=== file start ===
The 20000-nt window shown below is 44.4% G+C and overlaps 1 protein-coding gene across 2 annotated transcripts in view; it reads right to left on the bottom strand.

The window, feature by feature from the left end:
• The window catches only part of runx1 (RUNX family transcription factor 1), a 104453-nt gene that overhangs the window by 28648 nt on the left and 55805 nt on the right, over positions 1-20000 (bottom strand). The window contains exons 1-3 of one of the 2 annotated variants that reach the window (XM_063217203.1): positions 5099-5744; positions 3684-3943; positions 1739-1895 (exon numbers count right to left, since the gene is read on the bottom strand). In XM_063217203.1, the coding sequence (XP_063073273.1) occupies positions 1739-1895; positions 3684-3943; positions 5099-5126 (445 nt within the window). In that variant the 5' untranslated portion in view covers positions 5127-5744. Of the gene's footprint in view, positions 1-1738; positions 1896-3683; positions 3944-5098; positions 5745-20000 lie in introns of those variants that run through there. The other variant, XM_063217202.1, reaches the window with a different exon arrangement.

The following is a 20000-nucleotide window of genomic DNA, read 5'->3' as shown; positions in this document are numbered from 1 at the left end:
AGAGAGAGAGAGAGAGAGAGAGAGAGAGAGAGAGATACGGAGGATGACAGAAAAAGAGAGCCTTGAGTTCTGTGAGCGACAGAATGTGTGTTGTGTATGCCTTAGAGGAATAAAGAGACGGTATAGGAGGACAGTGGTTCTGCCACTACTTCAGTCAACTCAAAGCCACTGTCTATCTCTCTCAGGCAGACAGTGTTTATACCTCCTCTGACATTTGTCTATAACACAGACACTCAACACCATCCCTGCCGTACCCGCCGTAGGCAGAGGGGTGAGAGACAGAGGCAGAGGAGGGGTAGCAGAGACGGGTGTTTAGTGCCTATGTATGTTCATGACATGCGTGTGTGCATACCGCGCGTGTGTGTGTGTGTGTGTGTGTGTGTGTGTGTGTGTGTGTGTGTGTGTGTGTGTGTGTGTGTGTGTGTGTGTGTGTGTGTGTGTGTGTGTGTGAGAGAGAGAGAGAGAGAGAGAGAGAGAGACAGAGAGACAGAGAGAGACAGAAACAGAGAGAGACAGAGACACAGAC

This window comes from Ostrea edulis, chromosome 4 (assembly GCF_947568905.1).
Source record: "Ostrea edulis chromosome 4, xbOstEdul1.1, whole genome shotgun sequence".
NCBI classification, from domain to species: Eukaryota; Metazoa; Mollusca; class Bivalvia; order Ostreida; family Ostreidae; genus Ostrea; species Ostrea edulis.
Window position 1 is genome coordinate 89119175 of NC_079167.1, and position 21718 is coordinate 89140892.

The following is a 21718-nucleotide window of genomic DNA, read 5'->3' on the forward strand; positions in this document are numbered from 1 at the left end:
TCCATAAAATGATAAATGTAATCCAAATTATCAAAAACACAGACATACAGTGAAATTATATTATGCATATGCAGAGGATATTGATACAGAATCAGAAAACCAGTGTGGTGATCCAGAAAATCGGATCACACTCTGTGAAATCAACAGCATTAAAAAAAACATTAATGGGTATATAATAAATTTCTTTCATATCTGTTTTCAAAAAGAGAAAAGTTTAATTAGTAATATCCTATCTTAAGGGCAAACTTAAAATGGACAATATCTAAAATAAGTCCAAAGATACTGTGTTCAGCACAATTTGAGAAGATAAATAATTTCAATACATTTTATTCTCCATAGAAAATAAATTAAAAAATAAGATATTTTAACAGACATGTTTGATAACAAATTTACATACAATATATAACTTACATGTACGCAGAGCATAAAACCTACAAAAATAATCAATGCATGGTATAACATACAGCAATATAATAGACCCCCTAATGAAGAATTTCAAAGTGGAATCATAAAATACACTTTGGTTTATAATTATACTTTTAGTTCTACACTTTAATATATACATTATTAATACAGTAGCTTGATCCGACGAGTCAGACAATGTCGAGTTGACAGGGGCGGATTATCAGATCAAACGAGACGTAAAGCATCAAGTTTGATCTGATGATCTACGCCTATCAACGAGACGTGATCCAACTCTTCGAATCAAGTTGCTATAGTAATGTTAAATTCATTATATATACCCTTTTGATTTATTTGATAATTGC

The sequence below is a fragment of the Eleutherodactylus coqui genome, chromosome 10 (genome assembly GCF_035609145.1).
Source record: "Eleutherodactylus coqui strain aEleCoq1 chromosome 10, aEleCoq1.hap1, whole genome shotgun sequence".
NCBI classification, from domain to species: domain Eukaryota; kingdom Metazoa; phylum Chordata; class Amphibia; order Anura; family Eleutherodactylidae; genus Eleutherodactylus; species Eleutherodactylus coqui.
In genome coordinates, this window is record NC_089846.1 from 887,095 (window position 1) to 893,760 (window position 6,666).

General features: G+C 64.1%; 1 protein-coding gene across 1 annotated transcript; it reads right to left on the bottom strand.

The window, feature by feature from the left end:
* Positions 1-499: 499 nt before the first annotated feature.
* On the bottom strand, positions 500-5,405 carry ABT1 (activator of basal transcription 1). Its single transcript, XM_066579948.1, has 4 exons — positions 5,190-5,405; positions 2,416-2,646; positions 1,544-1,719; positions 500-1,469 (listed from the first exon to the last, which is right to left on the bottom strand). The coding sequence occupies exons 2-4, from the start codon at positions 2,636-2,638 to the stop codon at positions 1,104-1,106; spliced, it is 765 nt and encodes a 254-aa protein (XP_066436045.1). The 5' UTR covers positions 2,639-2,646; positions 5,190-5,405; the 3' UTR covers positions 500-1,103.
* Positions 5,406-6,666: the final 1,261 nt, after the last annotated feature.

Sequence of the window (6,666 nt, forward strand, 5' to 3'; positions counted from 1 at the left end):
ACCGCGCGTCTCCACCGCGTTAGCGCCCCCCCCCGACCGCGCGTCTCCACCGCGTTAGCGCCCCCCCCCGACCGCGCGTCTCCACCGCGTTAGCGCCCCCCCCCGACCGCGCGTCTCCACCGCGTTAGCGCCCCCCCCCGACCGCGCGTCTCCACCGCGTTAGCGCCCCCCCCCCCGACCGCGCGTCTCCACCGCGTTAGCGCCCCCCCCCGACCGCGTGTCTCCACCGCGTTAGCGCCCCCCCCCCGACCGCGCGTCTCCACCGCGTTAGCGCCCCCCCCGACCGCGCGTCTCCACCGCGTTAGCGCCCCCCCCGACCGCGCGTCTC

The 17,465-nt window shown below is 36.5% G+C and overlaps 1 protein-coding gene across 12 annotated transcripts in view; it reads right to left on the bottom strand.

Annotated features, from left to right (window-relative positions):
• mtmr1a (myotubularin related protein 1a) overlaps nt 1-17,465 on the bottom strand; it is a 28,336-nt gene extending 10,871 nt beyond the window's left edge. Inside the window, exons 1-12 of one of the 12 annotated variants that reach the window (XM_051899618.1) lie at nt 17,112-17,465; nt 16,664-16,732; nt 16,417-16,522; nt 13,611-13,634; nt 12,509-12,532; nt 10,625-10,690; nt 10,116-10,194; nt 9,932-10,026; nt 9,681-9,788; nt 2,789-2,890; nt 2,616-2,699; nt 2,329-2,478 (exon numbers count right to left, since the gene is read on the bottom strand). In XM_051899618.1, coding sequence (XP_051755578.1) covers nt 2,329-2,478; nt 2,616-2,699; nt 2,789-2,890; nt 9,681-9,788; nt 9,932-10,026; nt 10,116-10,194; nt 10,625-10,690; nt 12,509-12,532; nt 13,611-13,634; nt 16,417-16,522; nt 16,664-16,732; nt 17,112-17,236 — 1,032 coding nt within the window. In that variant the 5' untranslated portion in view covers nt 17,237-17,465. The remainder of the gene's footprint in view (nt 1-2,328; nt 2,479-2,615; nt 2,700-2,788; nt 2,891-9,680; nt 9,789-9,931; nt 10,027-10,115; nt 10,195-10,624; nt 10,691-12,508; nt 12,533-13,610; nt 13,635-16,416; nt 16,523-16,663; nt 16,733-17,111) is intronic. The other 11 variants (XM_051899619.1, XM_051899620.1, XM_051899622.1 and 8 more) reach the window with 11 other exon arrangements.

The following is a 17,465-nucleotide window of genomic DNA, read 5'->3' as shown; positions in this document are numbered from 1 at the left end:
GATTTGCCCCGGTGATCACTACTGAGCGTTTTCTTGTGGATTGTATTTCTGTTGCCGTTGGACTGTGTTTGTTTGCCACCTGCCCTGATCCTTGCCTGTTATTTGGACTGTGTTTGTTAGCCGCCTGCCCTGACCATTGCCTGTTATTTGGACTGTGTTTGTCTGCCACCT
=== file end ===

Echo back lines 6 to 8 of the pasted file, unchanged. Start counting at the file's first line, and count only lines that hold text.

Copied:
This window comes from Ostrea edulis, chromosome 4 (assembly GCF_947568905.1).
Source record: "Ostrea edulis chromosome 4, xbOstEdul1.1, whole genome shotgun sequence".
NCBI classification, from domain to species: Eukaryota; Metazoa; Mollusca; class Bivalvia; order Ostreida; family Ostreidae; genus Ostrea; species Ostrea edulis.